I first got into it when I had that realization - probably 2, 3 years ago now. I realized that even though I was studying to become a nutritionist and I understood food and supplements very well, it wasn’t necessarily enough for me to become healthy, and for me to heal some of the things that I was facing at the time. When I started looking at things like sleep, hormones, stress, some of these very important pillars of your health…that was when I was actually able to see success. I got on the bandwagon really early with biohacking and have loved it ever since. Now it’s gained so much popularity and is growing really quickly, which is really cool to see.
How do you help yourself sustain a holistic healthy lifestyle? What are some tips that you can give to someone just starting out?
Of course in the beginning it seems kind of overwhelming. It seems like, “oh, I have to look at all of these different things and optimize them, I don’t know how to do that.” But what I have found is that I typically will start with one pillar, or one area, and work my way through it, and then look at something else.
For example, in 2019 I wasn’t sleeping very well, and it was affecting my mood and energy. So for all of 2019 I just focused on sleep. And of course I was still eating healthy and exercising, but I wasn’t trying to get abs and sleep perfectly and reduce my stress and have a baby all in one year - I was really focusing on one thing. So I’ve moved through specific areas and have learned what works for me and what doesn’t work for me.
When I deal with clients and we have this same discussion, we talk about the issues that they’re facing and the concerns they’re having. So if it’s sleep, or skin, or stress, we break that down and try to find the root cause, and then we work on that. We’re not really looking at anything else until the symptoms and signs that you’re dealing with are resolved or at least better, and then maybe we can look at something extra in the future. It’s really just breaking it down one step at a time. It takes time! And you really fall in love with it, because you get to know yourself really well. It’s really cool to quantify yourself and to see what works for you and what doesn’t work for you, and to see how it impacts your life. The best part of biohacking is the results - it’s being able to work ten or twelve hours days or more, and not feeling exhausted by it, or not gaining a ton of weight or have acne or whatever these symptoms might be. It’s being able to be very productive and being very healthy day in and day out - and that’s the results you get from biohacking. It’s very cool.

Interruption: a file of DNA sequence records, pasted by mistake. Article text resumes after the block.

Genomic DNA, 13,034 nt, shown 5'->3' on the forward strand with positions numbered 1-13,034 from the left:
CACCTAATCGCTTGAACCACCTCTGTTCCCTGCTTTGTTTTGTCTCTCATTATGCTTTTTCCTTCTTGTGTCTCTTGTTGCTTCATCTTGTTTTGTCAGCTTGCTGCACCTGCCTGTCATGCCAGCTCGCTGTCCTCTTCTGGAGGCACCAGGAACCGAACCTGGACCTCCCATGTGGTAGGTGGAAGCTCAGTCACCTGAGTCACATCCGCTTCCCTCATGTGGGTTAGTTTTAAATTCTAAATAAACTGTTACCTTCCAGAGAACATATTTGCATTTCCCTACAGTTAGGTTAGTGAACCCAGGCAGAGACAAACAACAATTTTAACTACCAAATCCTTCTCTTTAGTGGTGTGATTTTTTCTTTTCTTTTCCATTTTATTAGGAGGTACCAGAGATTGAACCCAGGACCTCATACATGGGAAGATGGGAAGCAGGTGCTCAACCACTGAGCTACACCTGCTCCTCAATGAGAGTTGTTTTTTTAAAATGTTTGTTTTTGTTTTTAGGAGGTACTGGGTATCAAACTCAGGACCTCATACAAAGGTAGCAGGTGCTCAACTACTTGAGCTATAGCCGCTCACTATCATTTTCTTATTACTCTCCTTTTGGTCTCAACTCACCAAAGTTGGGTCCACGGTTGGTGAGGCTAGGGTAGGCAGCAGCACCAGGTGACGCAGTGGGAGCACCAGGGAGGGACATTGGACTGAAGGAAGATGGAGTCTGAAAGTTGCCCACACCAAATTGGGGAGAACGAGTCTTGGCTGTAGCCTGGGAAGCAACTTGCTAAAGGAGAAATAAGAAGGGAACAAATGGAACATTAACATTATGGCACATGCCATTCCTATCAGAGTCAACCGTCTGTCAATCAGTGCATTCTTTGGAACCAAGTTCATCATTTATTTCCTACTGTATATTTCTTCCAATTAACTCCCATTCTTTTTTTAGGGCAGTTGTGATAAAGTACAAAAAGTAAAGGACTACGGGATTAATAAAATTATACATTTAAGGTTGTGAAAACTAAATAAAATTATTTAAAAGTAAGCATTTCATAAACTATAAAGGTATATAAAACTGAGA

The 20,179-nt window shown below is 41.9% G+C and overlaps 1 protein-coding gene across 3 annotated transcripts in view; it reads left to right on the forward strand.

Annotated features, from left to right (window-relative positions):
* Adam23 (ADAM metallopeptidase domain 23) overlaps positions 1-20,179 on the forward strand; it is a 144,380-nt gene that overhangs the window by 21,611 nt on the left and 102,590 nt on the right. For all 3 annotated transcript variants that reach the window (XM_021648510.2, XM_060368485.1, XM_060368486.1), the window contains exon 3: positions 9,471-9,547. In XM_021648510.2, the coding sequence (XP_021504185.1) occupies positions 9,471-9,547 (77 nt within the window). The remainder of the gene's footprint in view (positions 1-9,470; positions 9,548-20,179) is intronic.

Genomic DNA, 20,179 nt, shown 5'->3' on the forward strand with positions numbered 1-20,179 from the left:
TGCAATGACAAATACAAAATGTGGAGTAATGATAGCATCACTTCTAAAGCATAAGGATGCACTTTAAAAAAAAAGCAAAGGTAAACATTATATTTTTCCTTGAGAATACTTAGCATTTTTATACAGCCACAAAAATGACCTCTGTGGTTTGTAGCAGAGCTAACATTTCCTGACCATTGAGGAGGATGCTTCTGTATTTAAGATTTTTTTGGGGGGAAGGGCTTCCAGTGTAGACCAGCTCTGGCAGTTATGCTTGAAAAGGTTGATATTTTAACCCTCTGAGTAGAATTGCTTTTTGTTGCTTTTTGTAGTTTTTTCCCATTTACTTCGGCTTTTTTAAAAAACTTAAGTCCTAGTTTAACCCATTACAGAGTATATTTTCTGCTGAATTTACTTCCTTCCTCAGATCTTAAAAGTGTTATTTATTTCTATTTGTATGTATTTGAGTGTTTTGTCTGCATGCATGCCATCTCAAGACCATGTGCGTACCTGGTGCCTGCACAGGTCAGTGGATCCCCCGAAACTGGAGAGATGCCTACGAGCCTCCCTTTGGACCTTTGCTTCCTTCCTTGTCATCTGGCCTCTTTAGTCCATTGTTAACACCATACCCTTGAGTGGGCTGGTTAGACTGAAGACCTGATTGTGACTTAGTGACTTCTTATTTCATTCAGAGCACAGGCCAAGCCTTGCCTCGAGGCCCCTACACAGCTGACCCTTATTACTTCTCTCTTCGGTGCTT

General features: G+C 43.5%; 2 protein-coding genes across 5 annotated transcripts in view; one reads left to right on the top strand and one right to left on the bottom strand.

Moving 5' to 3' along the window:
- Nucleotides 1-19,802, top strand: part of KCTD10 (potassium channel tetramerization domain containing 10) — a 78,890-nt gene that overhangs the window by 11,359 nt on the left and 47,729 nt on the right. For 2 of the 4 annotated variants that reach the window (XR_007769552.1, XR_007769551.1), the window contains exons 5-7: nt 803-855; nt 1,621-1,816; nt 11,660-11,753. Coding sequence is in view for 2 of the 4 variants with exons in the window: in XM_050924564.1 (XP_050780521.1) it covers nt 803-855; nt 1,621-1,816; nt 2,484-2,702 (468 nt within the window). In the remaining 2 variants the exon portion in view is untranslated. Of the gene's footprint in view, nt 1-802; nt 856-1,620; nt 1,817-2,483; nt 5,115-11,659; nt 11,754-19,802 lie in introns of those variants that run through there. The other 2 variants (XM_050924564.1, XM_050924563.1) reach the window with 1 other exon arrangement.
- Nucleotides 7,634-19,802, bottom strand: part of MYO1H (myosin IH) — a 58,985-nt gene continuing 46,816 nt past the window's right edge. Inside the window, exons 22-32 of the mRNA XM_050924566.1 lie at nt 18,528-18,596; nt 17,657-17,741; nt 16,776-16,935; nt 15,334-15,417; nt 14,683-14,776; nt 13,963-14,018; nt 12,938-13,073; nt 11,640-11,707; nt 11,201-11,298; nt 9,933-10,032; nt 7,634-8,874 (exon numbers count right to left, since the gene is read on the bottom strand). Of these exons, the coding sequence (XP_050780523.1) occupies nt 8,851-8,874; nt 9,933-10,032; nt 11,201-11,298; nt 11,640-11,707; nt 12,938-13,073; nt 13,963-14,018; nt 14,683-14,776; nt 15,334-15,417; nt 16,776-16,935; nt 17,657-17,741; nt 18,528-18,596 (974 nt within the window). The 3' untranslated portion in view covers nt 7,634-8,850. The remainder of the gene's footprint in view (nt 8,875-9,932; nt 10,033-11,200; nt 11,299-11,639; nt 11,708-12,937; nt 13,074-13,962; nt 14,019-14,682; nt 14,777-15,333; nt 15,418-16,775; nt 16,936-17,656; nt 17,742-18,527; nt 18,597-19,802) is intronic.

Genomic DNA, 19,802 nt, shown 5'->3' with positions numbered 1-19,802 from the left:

Similar steps, for someone starting from the beginning. Break it down. Look at your life, look at your health, and think about the specific areas that you would like to work on right now, and go from there. Once you’ve dug deep enough into there and start to see results, then we look at different areas.
Tell us about a person who was/is important to you on your wellness journey.